Adrienne Lita Hawkins Kennedy was born on September 13, 1931, in Pittsburgh, Pennsylvania, to Cornell Wallace Hawkins and Etta Haugabook Hawkins. After Kennedy learned to read at three years of age, she became a voracious reader who had moved alphabetically through her local library’s shelves before she reached high school.
In 1935, Kennedy’s family moved to an integrated, middle-class neighborhood in Cleveland, Ohio. Both parents, college graduates and professionals, influenced Kennedy’s writing style: her mother, through humorous stories edged with pathos; her father, a Young Men’s Christian Association (YMCA) branch executive director, through nightly recitations of the poetry of Langston Hughes, Paul Laurence Dunbar, and others. Active in the National Association for the Advancement of Colored People (NAACP) and the Urban League, both parents instilled in Kennedy the importance of having a positive impact upon the world.
Throughout her elementary and her high-school years, Kennedy continued to be an all-consuming reader and a superb achiever. In fact, one of her elementary school teachers cautioned her mother that Kennedy could make herself ill from her own high expectations of herself.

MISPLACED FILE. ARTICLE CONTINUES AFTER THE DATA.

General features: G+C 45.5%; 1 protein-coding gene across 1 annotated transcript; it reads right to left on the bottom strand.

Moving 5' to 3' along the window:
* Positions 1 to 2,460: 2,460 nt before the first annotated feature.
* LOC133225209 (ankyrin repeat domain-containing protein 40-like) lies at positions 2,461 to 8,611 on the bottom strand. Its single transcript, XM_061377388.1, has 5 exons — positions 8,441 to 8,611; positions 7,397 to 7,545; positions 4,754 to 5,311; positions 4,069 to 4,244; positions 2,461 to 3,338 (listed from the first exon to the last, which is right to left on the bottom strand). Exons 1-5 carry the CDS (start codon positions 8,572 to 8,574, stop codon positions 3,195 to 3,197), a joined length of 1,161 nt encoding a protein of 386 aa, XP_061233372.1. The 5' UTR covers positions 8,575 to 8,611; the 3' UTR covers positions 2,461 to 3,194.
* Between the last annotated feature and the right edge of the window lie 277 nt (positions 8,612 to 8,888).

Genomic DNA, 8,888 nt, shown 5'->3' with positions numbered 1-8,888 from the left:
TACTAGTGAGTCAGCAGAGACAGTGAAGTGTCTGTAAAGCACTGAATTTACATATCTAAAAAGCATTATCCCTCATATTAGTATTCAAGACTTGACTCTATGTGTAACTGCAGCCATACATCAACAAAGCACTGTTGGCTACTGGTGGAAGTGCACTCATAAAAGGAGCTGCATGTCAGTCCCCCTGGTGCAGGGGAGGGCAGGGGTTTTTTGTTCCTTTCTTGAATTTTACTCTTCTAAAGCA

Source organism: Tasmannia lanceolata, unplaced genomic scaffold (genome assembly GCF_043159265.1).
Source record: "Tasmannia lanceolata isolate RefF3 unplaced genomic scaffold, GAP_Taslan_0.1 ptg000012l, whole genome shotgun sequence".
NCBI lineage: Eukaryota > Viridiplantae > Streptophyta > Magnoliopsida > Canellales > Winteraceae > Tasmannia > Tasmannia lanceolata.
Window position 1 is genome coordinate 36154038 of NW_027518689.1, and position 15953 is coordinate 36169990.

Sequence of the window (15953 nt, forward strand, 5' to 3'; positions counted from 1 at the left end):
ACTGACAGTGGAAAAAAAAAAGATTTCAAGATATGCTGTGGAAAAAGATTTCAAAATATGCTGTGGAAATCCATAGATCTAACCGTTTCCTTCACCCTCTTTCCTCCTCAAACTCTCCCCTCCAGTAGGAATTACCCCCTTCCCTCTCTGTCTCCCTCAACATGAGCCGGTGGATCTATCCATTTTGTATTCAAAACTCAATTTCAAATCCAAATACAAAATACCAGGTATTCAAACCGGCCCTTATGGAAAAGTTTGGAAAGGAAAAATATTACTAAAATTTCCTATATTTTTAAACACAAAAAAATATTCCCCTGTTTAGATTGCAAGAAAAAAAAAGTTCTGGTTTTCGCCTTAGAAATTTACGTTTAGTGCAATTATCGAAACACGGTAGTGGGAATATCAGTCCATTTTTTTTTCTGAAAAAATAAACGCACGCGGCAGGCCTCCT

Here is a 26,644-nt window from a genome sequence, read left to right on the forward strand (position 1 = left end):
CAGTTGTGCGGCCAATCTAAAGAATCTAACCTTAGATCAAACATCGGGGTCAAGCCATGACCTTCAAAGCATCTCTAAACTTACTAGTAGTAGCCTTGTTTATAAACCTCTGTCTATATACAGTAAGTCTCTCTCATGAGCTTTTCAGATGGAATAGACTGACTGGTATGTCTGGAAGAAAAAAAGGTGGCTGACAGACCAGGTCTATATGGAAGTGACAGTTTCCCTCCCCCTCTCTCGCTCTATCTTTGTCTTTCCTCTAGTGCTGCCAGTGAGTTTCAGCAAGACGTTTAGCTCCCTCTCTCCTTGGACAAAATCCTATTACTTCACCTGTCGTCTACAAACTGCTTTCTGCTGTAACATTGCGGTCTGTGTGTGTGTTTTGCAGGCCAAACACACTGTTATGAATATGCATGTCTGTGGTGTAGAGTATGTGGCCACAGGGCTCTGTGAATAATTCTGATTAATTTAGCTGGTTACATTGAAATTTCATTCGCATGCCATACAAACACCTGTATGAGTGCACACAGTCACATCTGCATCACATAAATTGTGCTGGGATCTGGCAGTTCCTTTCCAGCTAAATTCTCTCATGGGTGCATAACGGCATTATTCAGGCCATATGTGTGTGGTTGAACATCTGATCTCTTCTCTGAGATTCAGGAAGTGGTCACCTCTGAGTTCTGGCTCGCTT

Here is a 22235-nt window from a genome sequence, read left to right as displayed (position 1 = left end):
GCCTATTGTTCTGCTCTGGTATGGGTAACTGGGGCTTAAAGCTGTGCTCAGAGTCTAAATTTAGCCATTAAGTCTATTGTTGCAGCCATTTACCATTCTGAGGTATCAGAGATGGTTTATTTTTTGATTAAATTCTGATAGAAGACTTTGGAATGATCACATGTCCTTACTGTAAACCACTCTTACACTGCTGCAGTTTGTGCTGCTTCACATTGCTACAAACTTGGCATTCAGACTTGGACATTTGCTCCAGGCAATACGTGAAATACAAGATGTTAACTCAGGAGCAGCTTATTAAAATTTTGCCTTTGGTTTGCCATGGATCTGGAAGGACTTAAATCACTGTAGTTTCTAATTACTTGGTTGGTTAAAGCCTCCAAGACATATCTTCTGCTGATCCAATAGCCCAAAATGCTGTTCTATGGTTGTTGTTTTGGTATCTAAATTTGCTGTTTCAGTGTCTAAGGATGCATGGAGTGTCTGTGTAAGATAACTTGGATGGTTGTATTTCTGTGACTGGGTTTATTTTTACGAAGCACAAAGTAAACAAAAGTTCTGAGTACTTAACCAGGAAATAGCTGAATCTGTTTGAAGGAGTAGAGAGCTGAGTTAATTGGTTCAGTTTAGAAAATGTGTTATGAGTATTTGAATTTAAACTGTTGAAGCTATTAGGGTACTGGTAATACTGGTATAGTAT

Not until she began her freshman year at Ohio State University in 1949 did she experience overt racism that caused her to question her own identity. No longer was she judged on her abilities and her achievements; suddenly, she found herself prejudged on the basis of the color of her skin. The wrenching theme of a personal identity raging in a dissonant universe pervades Kennedy’s writings.
With the limited possibilities of education or social work for a major, Kennedy chose education. Although she satisfactorily completed the required course work, she did so without her customary intellectual avidity. In her senior...
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